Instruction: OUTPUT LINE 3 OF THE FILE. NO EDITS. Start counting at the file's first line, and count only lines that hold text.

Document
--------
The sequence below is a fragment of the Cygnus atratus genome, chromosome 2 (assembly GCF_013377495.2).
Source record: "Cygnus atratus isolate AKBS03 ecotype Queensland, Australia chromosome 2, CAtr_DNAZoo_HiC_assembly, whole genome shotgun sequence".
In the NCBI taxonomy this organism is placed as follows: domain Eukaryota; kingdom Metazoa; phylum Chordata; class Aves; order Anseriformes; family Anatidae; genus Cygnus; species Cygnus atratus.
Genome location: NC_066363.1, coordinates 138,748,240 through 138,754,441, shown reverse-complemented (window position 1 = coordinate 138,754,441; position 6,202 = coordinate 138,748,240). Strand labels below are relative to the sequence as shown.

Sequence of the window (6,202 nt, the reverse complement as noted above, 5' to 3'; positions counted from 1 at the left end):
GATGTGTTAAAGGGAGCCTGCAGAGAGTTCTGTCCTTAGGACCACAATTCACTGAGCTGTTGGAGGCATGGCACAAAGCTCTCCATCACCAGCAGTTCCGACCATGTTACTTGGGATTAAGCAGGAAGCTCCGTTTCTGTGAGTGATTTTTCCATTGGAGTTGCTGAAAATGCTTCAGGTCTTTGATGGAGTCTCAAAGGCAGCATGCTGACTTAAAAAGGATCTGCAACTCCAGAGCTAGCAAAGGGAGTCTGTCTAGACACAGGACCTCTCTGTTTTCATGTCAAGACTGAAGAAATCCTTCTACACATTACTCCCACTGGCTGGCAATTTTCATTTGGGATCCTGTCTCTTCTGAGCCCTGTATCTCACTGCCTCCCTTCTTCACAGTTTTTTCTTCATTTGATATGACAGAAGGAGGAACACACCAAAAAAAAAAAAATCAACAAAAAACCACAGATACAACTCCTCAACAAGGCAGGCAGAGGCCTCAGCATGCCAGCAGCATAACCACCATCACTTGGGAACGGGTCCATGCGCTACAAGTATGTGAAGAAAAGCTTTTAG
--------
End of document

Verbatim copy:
In the NCBI taxonomy this organism is placed as follows: domain Eukaryota; kingdom Metazoa; phylum Chordata; class Aves; order Anseriformes; family Anatidae; genus Cygnus; species Cygnus atratus.